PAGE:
These large multi-center consortia have the facilities to carry out such enormous GWAS, and the ability to collect all the necessary DNA (or more likely, to collect information from GWAS already completed, plus questionnaire data). Superficially, one might conclude that — simply performing the study — is not worthy of the data being published in a high-visibility journal, because there seems to be little chance these results might [a] improve prediction of risk, or [b] identify pathways that will “cure” or “modify the intensity of” these (very) complex disorders via development of novel drugs, etc.
Almost a decade ago, authors of more than one review concluded that “one could examine DNA samples from all 7.6+ billion people on this planet in one’s GWAS cohort, and — still — one could not approach finding all the small-effect genes contributing to the “variance explained” (in fact, probably not even 50% of the variance explained). However, we cannot be completely negative. It remains possible (but perhaps incomprehensible in today’s world?) that somewhere/sometime down the road, in a universe we cannot yet fathom, such data from these extremely large GWAS will be useful. And this is what keeps PI’s writing new grant proposals and publishing such large GWAS. 🙂
From: Anonymous Ohio physician
Sent: Wednesday, March 6, 2019 4:36 PM
Wow…..another three more huge GWAS papers to read and attempt to comprehend before speaking. Thanks (I think). This reminds me of a definition I have provided to less sophisticated audiences for “genetics”…..”Chances are, if your parents did not have children, you won’t either”….. Seriously, the simple fact is that within our genomes lies some really great truths. Nevertheless, the knowledge breakthrough is important — if for no other reason than to shine a light on a few dark places.
From: Nebert, Daniel (nebertdw)
Sent: Wednesday, March 6, 2019 4:26 PM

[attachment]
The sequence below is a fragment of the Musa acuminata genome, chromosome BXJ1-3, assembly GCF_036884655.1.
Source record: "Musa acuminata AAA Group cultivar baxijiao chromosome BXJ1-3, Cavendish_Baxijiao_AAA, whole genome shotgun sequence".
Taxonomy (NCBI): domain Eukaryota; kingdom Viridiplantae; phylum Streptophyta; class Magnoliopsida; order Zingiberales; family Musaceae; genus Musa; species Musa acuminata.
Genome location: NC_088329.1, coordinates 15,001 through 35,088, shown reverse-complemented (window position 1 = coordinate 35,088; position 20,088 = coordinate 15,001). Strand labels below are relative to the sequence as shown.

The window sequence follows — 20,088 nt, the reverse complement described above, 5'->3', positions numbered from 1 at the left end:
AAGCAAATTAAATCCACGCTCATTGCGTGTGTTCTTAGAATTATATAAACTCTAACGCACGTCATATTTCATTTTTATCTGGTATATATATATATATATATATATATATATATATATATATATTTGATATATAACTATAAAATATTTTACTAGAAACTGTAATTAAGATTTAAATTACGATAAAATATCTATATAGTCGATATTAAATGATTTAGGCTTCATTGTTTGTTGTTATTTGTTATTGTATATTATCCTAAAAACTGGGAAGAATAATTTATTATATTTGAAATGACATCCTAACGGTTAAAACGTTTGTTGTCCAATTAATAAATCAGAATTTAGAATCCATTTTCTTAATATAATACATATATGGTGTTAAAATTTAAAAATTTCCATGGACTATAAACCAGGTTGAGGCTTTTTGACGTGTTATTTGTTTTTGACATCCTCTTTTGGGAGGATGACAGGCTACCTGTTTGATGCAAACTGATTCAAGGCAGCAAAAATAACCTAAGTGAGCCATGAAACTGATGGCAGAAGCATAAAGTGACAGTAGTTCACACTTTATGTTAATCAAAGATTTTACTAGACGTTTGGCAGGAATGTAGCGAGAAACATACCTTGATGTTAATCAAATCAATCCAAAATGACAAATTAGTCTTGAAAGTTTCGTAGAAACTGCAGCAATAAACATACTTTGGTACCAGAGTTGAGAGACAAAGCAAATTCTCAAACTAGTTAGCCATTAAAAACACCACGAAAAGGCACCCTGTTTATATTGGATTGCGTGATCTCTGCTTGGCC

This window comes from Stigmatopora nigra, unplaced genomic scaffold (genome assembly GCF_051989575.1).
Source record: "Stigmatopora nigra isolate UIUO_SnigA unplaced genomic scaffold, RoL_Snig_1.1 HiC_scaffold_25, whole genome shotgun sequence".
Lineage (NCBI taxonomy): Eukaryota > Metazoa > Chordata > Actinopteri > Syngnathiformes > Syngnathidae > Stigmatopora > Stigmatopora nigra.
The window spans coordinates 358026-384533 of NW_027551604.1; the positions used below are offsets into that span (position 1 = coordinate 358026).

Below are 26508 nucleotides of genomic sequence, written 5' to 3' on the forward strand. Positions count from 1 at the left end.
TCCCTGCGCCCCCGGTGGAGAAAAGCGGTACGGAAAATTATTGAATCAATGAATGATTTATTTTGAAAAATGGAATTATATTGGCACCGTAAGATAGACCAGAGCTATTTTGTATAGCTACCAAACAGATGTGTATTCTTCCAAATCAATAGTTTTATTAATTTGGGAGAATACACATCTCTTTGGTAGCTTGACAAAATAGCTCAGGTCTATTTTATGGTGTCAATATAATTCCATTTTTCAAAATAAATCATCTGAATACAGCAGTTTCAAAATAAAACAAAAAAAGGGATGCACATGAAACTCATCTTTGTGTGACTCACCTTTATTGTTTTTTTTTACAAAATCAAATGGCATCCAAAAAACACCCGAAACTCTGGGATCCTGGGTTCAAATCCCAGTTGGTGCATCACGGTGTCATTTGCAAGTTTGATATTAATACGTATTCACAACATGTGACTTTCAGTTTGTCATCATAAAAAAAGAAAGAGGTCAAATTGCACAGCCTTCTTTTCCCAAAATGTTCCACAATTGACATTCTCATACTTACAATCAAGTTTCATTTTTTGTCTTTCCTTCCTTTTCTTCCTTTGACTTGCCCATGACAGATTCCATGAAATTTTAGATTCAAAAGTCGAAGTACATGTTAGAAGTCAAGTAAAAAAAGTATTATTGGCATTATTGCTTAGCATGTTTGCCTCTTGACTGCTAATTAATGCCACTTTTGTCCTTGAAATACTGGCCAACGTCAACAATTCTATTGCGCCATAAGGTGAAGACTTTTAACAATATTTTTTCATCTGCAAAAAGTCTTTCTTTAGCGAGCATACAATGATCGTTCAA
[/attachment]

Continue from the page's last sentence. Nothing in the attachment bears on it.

On 25 Feb 2019, these GEITP pages described “an unprecedented cohort size of more than 1 million”, in which a genome-wide association study (GWAS) was carried out to search for genes (genotype; or genetic architecture) statistically significantly (P <5.0 x 10–8) associated with a phenotype (trait). In that Feb 25th publication, the complex trait being studied was insomnia; and these GEITP pages had predicted that — given the exploding numbers of humans whose DNA and personal history are being collected in repositories (not 'suppositories') — we will see this "trend of more-than-1-million individuals" in GWAS. Well, it has happened far sooner than expected. J Attached are THREE reports (all from the Feb 2019 issue of Nature Genetics) of GWAS — each one of which comprises a cohort exceeding 1 million individuals. The first [attached] study (in 'sample sizes up to 1.2 million subjects'), authors discovered 566 genetic variants in 406 genetic loci associated with multiple stages of tobacco use (initiation, cessation, and heaviness), as well as alcohol use, with 150 loci exhibiting evidence of pleiotropic association (i.e. a single gene that contributes to more than one trait). The second [attached] study (in a 'combined sample of over 1 million individuals'), authors studied several complex phenotypes ("general risk tolerance, adventurousness, and risky behaviors in the driving, drinking, smoking, and sexual domains") [!!]. Across all GWAS, authors identified hundreds of associated genetic loci — including 99 loci associated with general risk tolerance, shared genetic influences across risk tolerance and the risky behaviors — with bioinformatics analyses implying a role for glutamatergic and GABA-ergic neurotransmission (intriguingly, authors found no evidence of enrichment for genes previously hypothesized to be related to risk tolerance!!). In the third [attached] study, authors analyzed a large health insurance dataset to assess genetic and environmental contributions of 560 disease-related phenotypes in 56,396 twin-pairs and 724,513 sibling-pairs — out of 44,859,462 individuals living in the US. Authors estimated the contribution of environmental risk factors (socio-economic status, air pollution and climate) to each disease-related trait. They found significant heritability and shared environment for a substantial number of co-morbidities (i.e. the simultaneous presence of two or more chronic diseases or conditions in the same patient) and average monthly healthcare cost. Comprehending all the information in these GWAS, these days, is about the same as trying to drink water from a fire hose. 🙂 DwN Nat Genet Feb 2o19; 51: 237-244 & 245-257 & 327-334